On Tuesday, even before his plane took off to tour the extensive damage Hurricane Maria wrought on Puerto Rico, the president congratulated himself on his successful response to the ongoing humanitarian crisis. “I think it’s now acknowledged what a great job we’ve done,” he said, as millions of Americans entered their thirteenth day without power or water and elderly people struggled to find food and medicine.
Hours later, Trump landed in San Juan and sat before Puerto Rico’s leaders to congratulate himself further. “We’ve saved a lot of lives,” he said, and asserted the situation was much better than the “real catastrophe” of Hurricane Katrina in 2005, which resulted in more than 1,400 deaths. “Nobody’s ever seen anything like this, and what is your death count as of this moment?... Sixteen people versus in the thousands,” Trump said. “You can be very proud of all our your people, all of our people working together.”
Comparing Katrina and Maria’s respective death tolls is premature. Most of the deaths attributed to Katrina were calculated weeks, even months, after the storm hit; it is almost certain that the death toll will rise in Puerto Rico. Such a comparison is also characteristically crass, suggesting Trump only cares about the loss of life to the extent that it reflects well, or poorly, on his leadership.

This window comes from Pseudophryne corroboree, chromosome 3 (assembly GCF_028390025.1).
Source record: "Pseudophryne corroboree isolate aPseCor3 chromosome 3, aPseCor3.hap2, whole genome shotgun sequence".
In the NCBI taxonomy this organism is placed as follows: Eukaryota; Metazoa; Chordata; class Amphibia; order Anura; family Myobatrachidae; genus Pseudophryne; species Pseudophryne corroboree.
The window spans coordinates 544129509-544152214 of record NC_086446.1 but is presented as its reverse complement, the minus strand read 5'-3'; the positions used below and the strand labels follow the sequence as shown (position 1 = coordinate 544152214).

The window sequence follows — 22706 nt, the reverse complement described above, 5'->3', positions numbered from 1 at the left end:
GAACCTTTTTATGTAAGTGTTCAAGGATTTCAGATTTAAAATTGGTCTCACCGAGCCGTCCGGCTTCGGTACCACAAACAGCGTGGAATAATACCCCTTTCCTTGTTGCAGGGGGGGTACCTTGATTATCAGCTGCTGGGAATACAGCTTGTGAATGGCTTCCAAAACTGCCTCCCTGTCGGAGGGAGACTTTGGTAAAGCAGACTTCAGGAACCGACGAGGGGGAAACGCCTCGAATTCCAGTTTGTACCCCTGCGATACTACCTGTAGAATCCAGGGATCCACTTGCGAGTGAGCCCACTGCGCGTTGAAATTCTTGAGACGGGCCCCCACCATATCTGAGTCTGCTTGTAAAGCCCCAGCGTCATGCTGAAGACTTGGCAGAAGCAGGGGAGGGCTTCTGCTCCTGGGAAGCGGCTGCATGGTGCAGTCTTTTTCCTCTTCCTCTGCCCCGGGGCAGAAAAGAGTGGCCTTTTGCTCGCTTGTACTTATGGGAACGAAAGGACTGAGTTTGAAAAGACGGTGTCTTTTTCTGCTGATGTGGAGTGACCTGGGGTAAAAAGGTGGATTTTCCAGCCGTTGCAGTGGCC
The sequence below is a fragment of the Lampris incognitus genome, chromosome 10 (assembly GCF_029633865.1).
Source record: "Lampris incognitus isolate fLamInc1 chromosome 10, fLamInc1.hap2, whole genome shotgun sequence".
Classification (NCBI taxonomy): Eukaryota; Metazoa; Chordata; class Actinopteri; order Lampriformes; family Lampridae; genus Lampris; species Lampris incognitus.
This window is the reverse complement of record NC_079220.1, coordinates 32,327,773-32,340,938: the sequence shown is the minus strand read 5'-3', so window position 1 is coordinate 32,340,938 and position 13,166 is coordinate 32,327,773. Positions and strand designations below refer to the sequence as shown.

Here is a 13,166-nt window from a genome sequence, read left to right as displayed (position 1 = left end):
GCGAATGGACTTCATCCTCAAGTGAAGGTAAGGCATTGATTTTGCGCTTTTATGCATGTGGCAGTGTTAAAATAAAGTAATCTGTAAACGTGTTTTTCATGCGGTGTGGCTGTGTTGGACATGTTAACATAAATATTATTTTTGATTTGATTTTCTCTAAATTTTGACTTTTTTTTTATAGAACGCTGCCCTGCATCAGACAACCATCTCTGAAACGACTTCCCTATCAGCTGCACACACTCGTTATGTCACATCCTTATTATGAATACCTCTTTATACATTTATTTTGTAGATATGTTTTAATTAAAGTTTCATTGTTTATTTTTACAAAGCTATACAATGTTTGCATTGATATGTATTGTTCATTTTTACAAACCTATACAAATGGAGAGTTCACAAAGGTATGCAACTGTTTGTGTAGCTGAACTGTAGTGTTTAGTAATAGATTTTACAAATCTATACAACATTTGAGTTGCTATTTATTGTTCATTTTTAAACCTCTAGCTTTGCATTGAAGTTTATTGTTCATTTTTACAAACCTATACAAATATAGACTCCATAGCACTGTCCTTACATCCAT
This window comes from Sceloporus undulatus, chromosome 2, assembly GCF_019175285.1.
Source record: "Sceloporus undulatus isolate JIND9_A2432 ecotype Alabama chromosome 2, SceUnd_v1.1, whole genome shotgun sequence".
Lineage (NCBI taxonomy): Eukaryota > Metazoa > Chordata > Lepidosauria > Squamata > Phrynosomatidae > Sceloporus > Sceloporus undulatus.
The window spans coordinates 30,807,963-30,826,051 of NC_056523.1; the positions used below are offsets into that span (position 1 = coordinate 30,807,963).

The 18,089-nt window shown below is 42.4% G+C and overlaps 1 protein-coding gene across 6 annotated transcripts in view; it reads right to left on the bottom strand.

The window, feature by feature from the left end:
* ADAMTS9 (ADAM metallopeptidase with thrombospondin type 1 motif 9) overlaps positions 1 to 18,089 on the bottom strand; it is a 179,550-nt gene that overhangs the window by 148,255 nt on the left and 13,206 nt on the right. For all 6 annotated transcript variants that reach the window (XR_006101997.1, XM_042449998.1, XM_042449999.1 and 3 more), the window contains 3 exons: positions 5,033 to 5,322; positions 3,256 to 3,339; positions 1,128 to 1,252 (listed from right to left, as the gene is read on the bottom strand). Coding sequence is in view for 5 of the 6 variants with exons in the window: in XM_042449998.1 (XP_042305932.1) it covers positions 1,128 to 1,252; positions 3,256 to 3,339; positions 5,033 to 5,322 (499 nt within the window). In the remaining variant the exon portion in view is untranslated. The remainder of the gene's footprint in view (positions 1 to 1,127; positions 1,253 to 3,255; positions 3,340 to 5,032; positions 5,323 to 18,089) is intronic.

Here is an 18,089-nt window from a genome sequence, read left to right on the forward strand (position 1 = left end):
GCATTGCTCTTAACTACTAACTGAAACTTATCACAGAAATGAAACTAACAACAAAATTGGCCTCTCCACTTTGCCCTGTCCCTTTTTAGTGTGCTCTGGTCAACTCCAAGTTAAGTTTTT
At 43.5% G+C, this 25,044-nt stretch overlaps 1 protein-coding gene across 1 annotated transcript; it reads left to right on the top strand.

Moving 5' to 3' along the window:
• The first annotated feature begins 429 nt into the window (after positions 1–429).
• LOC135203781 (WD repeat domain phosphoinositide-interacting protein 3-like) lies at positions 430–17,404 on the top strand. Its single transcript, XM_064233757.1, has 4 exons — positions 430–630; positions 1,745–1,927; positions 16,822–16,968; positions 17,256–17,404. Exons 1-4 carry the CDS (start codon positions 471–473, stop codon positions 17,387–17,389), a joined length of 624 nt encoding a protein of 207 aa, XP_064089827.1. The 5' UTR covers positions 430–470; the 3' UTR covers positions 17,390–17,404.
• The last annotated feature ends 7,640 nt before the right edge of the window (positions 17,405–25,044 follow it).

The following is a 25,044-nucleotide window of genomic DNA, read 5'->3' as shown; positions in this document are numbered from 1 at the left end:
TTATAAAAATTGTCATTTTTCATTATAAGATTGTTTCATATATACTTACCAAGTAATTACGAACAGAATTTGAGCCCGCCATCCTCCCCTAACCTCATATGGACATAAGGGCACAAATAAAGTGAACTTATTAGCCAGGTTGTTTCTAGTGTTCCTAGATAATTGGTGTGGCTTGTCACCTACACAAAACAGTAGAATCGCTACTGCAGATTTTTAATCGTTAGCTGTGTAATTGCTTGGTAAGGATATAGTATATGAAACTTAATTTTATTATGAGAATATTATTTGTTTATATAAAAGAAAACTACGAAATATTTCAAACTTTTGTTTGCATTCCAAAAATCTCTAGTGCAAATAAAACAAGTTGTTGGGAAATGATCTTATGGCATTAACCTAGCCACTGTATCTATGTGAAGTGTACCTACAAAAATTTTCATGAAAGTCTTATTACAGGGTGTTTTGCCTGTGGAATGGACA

The only thing Trump seems truly concerned about, in fact, is Puerto Rico’s massive debt. “I hate to tell you, Puerto Rico, but you’ve thrown our budget a little out of whack,” he said. “Because we’ve spent a lot of money on Puerto Rico.” He did the same thing last week, bringing up the “billions of dollars” the territory owes Wall Street, saying the debt “must be dealt with.” If only Trump showed this much outrage about the slow pace of emergency response.